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The myth of Attis and his motherly companion Cybele reminds us---probably more than any other myth---of a case study by Sigmund Freud. It would seem to explore the kind of neurosis that especially interested Freud. Attis is a priest at the temple of Cybele and as such has taken a vow of celibacy. But as we might expect in a “Freudian” myth, he falls in love with a young woman in the city and decides to marry her. At this point Cybele seems to be very possessive. She appears to Attis at the marriage in a fearful vision, and he is driven mad by the sight. He leaves the wedding party, enters a dark forest, and kills himself by castrating himself and bleeding to death.

Before we conclude that the two protagonists of this myth are simply neurotic we should remember that Freud conducted his studies and wrote about them in the modern era, even though he liked to name his theories after ancient persons. If we take the time to carefully examine the art works that this myth has inspired, we would notice something for which there is no apparent explanation. Some of the statues of Attis depict him as an infantile man, almost a child---while others depict him as a man with noble qualities, even after the castration, when he enjoys eternal life with his goddess. Perhaps, it occurred to me, the myth of Attis can be interpreted in two different ways, and these two ways lead to two different views of the man and his personal qualities.

The issue is why Attis castrated himself. In the “Freudian” version of the myth, he rejects his adult sexuality because he is clinging to Cybele as a mother. There is another possibility, more in keeping with the image of Cybele as a Mother of Rome, the Rome that was heroic and not childish. Cybele does not appear to Attis in anger, but as a spiritual teacher might, to “see through him” with eyes that ask, “Is this what you have become?” At this point Attis, suddenly recollecting himself and repentant, decides to kill himself, because he despairs of attaining once again the pure state of devotion that he enjoyed before he saw the young woman. He decides to kill himself, and then chooses the method of death that is symbolic of the reason he must kill himself.

At Attis sits beneath a pine tree slowly bleeding to death he loses consciousness of the physical world. Cybele is standing beside him and chastises him gently and lovingly, “If only you had turned to me instead of losing hope, I could have helped you.” Of course she is right, for as his spiritual preceptor she had the power to help him, and loved him as a good mother loves a son. If you think that I am being sentimental, recall that the black meteorite that represented Cybele’s presence was brought to Rome to enable its legions to conquer Carthage. Those soldiers were not infantile.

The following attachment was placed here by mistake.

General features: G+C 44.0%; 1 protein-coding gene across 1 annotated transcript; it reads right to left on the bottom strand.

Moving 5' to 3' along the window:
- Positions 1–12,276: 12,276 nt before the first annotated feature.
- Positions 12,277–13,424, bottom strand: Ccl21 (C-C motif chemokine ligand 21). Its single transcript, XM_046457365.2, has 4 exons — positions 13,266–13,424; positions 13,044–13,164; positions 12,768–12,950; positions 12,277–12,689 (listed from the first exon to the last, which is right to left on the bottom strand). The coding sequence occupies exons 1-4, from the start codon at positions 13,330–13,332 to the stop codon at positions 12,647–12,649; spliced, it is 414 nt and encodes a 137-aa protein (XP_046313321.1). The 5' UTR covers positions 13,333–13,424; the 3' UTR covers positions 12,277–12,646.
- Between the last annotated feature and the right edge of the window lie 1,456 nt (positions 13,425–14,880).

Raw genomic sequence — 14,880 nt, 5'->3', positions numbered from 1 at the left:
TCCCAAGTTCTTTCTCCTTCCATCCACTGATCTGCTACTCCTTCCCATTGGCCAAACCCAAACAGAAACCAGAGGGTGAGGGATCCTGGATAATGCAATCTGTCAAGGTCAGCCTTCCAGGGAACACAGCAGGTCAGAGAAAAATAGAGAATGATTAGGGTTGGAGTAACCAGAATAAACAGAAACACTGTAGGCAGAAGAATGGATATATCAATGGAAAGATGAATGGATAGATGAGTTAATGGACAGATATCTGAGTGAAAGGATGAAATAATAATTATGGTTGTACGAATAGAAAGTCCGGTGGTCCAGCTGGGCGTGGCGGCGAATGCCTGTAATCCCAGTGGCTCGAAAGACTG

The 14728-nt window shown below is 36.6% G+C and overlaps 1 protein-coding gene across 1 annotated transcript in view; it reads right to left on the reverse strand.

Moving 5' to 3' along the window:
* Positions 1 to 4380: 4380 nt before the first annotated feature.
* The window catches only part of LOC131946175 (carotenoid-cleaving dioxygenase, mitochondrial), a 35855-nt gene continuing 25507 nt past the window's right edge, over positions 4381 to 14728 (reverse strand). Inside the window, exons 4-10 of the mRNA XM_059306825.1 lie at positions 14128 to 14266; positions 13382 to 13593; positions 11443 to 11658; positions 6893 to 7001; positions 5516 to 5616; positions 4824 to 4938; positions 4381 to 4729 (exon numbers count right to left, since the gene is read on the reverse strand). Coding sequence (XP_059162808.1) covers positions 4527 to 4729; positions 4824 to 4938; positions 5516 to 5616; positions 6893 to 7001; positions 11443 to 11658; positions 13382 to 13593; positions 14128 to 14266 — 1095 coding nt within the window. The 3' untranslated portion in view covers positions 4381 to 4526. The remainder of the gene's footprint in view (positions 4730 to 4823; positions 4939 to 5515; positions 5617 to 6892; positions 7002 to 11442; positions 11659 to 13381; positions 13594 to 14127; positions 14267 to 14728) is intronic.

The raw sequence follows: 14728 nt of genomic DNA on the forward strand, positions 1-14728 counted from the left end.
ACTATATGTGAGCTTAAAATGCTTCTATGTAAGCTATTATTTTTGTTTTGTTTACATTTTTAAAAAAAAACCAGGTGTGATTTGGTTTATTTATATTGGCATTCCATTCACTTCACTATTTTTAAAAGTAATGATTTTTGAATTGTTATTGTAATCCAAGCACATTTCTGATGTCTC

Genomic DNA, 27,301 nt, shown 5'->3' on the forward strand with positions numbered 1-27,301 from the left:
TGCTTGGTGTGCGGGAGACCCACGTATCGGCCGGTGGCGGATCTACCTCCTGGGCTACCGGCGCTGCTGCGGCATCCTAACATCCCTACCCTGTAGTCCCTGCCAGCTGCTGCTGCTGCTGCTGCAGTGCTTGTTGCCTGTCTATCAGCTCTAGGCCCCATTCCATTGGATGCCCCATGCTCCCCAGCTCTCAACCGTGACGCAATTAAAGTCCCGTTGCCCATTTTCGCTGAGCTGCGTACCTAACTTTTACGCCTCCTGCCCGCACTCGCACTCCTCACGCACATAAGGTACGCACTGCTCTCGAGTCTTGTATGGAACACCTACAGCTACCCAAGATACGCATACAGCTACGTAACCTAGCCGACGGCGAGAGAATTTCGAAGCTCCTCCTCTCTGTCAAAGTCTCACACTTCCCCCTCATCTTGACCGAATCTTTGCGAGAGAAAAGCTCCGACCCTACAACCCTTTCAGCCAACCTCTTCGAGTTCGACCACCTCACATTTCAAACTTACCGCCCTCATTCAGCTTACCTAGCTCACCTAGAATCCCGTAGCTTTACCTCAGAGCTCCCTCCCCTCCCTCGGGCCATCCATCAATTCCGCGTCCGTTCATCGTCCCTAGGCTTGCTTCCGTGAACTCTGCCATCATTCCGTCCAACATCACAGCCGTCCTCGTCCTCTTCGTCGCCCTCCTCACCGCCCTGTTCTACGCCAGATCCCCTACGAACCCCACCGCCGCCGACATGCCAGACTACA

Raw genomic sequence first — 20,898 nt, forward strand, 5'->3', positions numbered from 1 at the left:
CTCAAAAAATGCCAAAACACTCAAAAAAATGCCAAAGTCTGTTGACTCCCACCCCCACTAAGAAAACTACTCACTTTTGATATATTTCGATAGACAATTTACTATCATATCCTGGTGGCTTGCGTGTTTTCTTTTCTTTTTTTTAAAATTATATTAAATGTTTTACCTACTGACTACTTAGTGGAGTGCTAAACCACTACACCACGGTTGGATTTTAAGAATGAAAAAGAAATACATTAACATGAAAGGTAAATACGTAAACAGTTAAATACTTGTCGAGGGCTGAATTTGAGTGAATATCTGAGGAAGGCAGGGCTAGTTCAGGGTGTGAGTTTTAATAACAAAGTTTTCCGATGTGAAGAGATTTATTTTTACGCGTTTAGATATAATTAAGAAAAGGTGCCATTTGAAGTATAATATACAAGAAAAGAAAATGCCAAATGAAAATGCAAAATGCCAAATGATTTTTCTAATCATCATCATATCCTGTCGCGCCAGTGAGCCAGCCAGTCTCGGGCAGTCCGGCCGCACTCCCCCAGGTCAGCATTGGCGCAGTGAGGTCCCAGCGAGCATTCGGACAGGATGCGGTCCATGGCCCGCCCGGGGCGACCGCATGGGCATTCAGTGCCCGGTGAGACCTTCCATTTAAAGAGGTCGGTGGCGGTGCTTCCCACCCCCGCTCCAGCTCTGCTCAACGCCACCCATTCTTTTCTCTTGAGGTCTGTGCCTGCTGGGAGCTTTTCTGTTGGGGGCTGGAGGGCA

Below: The Infantile Attis.

Below: The Noble Attis.

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Comment by Marion Jenis on April 10, 2018 at 8:01pm
It may be helpful to recall that almost all priests and priestesses in the classical civilizations was expected to be celibate in order to be completely dedicated to the deity. This is true of the priestesses of Vesta and Athena and even the better forms of Aphrodite, not just the priest of Cybele.
Comment by Midrash on Friday

Maybe Cybele is lesbian... Joke :D

Comment by Meridian - The Idaean on Friday

Ultimately, Attis is a dying and rising god, in the same ilk as Dionysus, and Osiris.  The Goddess consort was the original aspect of spring in rebirth and death in winter, even to the point where the ancients often blurred the lines between being a mother and lover to the consort at the same time. These sorts of myths we find stage today.

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